UPDATE 1-U.S. watchdog revives proposal to name audit partners

Wednesday, 4 Dec 2013 | 11:58 AM ET

* PCAOB's reproposal: partner's name belongs in audit report

Reproposal is less burdensome than previous 2011 version

* Outside work performed on an audit would also be disclosed

* Some PCAOB members express reservations about the plan

By Sarah N. Lynch

WASHINGTON, Dec 4 (Reuters) - The U.S. audit watchdog revived a controversial proposal on Wednesday that would require accounting firms to disclose the names of individual partners who work on company audits.

Under the Public Company Accounting Oversight Board's plan, engagement partners' names would have to be listed on audit reports, a document that can be easily accessed by investors.

The idea is to help investors understand the quality of auditing at companies they might want to buy stock in and hold auditors more accountable for the quality of their work.

The plan also would require accounting companies to disclose the names of outside firms that helped work on an audit - a provision inspired by a rash of accounting problems at China-based companies listed on U.S. markets.

Many of the audits of these companies were conducted by the Chinese arms of major U.S audit firms, but U.S. regulators have had limited success in gaining oversight over the work of the China-based auditors.

The PCAOB's plan was initially proposed in October 2011, but until now has remained largely dormant.

The Big Four audit firms, KPMG, PricewaterhouseCoopers , Deloitte & Touche and Ernst & Young , have opposed naming audit partners, saying it would be of little use to investors, could increase legal liability and deter auditors from tackling high-risk audit jobs.

Jim Doty, the chairman of the PCAOB, compared Wednesday's plan to other regulations that seek to hold chief executives accountable by requiring them to certify their financial statements and internal controls are sound.

"It holds the promise of improving audit quality by sharpening the mind and reminding auditors of their responsibility to the public," Doty said.

The proposal got fresh attention earlier this year after veteran KPMG auditor Scott London pleaded guilty to allegations he passed confidential details about companies he audited to a friend who used them to make profitable trades.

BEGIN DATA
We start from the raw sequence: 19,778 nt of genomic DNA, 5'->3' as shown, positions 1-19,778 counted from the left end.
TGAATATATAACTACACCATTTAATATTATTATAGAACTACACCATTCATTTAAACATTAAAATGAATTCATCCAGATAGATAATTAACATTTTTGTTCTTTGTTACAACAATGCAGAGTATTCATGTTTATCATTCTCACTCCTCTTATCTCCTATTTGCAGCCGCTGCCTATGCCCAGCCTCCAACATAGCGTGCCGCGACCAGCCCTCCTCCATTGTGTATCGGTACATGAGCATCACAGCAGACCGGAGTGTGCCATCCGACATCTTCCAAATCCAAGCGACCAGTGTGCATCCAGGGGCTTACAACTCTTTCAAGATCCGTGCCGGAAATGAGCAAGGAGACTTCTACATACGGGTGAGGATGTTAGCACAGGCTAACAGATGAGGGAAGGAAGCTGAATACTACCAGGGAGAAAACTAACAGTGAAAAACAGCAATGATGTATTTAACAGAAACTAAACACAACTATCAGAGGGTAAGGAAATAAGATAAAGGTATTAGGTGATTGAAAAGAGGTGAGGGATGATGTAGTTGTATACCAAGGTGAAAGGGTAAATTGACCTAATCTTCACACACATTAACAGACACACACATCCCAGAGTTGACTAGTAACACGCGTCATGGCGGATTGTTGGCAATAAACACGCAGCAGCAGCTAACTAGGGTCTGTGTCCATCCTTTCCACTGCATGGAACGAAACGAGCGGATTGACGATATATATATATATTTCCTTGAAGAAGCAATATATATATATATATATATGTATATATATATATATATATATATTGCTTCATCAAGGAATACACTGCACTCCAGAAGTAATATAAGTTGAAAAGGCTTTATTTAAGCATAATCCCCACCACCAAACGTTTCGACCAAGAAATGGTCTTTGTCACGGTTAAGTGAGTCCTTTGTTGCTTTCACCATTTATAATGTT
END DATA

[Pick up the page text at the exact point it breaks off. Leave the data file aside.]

The accountant admitted he gave jeweler Bryan Shaw inside information regarding at least 14 earnings announcements or acquisitions by KPMG clients, including Herbalife Ltd and United Rentals Inc. Shaw also pleaded guilty in the case.

When the company initially disclosed it had parted ways with the employee responsible and with two corporate audit clients, London's identity at first remained a mystery.

Critics said at the time that, had the PCAOB proposal been in place, his name would have been disclosed much sooner.

Such information, they said, would have been helpful for shareholders of other companies whose books London audited.


The plan unveiled on Wednesday by the PCAOB represents a scaled-back version of the one released in 2011.

The 2011 plan would have required audit firms to name the engagement partner in audit reports, as well as in annual report forms that are formally filed with the PCAOB.

The new draft still calls for the audit engagement partner to be named in the audit report. However, it removes the requirement to also name the individual in the annual report form.

The reproposal also eased a transparency measure designed to address cases in which an accounting firm does not perform 100 percent of the work on an audit.

Audit firms under the plan will be required to disclose the names of outside firms, such as units based in other countries, if they contribute more than 5 percent of the total hours dedicated to the audit.

Originally, the PCAOB had set a lower disclosure threshold of 3 percent. It had also sought to require firms to identify people by name who worked on the audit outside of the accounting firm.

Although the latest version of the plan dropped a few controversial requirements, some PCAOB board members expressed reservations, including Jay Hanson and Jeanette Franzel.

"I cannot say today that I would support the ultimate adoption of the reproposal as currently drafted," Hanson said, adding that he was concerned that the requirement to include the disclosures in the audit report could create "substantial uncertainties and potentially unnecessary risks."

Franzel said she was unconvinced the plan is necessary and suggested more analysis is warranted.

"I'm starting to think that naming the audit engagement partner in the auditor's report is a solution in search of a problem," she said.